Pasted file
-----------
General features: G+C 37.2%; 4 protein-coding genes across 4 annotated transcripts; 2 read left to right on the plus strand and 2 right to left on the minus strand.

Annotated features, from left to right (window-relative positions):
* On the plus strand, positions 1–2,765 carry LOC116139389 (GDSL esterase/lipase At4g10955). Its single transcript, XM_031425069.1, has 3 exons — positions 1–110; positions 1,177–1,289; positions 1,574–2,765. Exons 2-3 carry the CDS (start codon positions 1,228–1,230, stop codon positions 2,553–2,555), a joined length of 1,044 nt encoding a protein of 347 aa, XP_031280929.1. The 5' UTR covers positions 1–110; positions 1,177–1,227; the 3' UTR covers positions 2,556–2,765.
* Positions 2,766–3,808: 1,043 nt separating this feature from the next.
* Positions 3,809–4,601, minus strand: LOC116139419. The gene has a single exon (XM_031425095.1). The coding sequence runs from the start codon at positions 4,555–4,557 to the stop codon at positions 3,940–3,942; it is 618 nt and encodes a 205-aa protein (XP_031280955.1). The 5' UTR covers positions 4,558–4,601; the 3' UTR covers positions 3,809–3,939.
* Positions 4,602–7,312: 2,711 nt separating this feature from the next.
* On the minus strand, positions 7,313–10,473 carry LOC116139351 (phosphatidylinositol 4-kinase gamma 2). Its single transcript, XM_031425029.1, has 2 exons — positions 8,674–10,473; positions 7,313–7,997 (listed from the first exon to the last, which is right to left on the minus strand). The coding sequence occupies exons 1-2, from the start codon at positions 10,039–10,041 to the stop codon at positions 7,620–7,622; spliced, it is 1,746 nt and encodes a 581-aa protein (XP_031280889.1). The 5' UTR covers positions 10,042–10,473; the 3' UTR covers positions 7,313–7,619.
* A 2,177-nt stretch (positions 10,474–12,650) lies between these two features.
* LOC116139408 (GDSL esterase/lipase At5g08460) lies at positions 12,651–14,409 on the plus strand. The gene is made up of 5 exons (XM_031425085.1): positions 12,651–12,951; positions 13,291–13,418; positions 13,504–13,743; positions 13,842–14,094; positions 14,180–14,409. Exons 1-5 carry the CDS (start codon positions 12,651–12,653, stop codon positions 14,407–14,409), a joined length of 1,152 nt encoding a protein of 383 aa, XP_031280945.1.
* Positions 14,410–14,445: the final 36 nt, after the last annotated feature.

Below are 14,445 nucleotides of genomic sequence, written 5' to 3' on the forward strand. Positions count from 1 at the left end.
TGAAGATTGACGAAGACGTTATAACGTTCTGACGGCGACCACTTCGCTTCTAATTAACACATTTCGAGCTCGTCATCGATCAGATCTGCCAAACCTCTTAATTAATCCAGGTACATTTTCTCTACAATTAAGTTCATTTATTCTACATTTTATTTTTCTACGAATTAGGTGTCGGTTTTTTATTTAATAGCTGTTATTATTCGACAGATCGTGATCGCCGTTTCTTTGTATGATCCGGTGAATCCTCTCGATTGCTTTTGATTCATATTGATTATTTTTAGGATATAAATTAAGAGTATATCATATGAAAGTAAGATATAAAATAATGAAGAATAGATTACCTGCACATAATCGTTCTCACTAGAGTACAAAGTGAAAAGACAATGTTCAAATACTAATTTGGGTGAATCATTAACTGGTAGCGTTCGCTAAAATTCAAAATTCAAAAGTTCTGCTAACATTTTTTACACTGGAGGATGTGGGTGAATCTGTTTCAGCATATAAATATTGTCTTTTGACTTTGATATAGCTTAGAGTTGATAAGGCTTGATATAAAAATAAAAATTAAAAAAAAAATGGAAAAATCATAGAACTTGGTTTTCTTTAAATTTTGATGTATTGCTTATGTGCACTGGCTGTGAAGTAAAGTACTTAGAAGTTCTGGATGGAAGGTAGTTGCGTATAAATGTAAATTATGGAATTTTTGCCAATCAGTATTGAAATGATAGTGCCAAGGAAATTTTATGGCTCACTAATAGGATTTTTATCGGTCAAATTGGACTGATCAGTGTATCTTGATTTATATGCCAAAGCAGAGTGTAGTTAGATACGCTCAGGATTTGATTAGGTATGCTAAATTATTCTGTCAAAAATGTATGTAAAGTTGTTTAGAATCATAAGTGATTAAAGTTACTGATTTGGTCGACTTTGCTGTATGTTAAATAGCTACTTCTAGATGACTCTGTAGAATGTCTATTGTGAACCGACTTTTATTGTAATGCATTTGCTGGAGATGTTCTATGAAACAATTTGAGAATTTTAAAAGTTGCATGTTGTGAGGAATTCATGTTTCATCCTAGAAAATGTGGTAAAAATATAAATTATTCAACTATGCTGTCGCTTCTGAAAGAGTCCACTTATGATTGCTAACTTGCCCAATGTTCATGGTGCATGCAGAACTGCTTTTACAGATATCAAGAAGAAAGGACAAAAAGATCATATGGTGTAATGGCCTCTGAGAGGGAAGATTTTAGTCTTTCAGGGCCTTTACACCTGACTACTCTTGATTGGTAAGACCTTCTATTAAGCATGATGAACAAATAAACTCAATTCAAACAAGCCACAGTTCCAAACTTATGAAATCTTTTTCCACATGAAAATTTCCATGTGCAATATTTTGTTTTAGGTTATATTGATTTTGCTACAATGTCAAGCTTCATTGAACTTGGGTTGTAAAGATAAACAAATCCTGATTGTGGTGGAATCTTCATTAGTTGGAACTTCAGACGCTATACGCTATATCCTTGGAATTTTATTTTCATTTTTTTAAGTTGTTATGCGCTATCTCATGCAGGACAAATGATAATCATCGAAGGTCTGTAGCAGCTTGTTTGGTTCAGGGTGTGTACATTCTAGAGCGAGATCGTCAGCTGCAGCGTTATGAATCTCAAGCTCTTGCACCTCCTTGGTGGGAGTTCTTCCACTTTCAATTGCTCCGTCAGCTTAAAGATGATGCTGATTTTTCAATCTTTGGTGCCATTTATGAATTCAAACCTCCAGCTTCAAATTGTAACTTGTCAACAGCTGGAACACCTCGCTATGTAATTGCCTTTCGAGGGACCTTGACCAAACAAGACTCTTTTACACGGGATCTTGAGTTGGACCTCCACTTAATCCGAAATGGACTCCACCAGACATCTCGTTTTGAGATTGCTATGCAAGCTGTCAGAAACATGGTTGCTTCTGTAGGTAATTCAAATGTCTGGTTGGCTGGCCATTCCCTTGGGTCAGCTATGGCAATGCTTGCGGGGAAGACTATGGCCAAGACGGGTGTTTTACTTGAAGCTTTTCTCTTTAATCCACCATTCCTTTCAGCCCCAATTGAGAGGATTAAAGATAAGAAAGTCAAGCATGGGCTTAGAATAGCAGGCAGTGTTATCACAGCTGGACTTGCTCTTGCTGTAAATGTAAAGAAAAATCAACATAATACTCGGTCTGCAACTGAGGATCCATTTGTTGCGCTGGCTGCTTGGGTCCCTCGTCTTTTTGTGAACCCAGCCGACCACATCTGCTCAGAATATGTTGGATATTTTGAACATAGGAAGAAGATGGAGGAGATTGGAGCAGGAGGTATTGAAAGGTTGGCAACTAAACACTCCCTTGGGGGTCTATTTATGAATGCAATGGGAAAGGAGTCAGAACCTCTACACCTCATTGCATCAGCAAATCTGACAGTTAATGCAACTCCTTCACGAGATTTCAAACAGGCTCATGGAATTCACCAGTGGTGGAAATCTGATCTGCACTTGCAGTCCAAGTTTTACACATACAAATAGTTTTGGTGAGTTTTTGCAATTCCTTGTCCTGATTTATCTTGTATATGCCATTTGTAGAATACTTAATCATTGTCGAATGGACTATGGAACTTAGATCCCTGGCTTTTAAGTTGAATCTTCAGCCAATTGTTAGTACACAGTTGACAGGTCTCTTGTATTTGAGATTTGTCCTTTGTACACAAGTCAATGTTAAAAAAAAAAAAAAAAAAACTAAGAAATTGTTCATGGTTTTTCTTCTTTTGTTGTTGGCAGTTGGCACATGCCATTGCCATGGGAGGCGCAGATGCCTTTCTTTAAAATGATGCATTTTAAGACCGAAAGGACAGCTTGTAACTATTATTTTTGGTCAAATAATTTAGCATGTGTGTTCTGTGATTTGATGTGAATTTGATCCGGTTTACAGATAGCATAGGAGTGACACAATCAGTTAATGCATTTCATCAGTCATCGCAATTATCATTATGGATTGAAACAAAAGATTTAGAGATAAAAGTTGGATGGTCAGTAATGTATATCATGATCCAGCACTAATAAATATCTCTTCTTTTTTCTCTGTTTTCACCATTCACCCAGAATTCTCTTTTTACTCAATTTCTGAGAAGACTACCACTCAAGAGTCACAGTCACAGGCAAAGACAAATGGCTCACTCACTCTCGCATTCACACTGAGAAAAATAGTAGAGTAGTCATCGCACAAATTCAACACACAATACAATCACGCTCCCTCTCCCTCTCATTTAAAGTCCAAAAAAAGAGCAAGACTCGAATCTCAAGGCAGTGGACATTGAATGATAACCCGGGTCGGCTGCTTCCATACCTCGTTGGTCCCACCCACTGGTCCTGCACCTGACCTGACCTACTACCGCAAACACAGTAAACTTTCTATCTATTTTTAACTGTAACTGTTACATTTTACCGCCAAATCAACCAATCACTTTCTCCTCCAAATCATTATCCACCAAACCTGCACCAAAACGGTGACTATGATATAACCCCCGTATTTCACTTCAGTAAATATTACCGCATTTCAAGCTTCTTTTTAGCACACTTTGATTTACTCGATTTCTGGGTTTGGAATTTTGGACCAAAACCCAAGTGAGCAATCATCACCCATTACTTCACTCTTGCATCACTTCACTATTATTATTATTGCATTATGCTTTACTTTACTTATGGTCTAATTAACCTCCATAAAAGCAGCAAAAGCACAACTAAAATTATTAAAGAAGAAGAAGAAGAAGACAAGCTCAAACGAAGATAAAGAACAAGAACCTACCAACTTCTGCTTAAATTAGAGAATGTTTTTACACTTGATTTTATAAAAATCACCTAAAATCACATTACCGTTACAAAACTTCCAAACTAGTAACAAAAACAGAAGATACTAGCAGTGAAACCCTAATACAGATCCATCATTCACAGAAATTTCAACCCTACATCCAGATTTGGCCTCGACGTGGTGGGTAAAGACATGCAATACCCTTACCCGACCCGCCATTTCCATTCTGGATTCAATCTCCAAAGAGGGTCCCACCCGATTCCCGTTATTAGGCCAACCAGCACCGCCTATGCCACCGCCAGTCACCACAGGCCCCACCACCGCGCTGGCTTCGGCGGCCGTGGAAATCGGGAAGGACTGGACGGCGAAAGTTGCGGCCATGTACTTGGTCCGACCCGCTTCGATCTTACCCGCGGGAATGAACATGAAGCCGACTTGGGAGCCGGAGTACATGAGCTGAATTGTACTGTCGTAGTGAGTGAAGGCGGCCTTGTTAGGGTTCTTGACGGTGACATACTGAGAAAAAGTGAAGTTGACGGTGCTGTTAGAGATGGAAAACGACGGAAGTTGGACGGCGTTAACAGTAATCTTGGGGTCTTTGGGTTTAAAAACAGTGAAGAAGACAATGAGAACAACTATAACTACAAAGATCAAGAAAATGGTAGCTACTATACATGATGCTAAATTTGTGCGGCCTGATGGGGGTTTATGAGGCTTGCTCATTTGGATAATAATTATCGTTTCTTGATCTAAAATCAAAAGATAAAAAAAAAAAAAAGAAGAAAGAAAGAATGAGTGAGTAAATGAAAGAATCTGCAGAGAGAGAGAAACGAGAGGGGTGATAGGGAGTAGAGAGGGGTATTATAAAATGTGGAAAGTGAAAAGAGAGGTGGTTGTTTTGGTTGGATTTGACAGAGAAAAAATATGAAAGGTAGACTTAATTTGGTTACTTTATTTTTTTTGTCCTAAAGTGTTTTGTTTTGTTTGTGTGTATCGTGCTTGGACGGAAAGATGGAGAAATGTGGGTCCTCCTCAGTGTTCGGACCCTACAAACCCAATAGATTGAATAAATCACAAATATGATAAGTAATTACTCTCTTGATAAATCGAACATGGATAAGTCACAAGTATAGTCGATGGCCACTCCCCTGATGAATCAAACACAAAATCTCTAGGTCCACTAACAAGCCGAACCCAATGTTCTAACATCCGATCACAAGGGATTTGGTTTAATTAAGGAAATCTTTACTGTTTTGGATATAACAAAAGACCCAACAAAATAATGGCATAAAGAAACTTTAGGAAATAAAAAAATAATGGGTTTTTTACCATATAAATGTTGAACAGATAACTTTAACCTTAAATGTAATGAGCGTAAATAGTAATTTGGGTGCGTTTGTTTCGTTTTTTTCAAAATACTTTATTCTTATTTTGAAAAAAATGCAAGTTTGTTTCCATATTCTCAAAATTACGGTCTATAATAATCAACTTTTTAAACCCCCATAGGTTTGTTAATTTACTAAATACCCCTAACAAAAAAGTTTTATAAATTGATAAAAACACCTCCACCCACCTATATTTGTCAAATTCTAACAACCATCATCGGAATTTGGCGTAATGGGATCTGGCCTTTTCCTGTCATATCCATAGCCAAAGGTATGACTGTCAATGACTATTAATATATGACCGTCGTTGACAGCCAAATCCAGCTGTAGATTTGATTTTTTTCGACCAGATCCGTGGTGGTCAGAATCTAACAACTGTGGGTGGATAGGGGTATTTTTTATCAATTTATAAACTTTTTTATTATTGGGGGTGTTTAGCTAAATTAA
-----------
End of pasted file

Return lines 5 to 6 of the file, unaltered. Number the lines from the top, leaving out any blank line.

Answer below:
* Positions 3,809–4,601, minus strand: LOC116139419. The gene has a single exon (XM_031425095.1). The coding sequence runs from the start codon at positions 4,555–4,557 to the stop codon at positions 3,940–3,942; it is 618 nt and encodes a 205-aa protein (XP_031280955.1). The 5' UTR covers positions 4,558–4,601; the 3' UTR covers positions 3,809–3,939.
* Positions 4,602–7,312: 2,711 nt separating this feature from the next.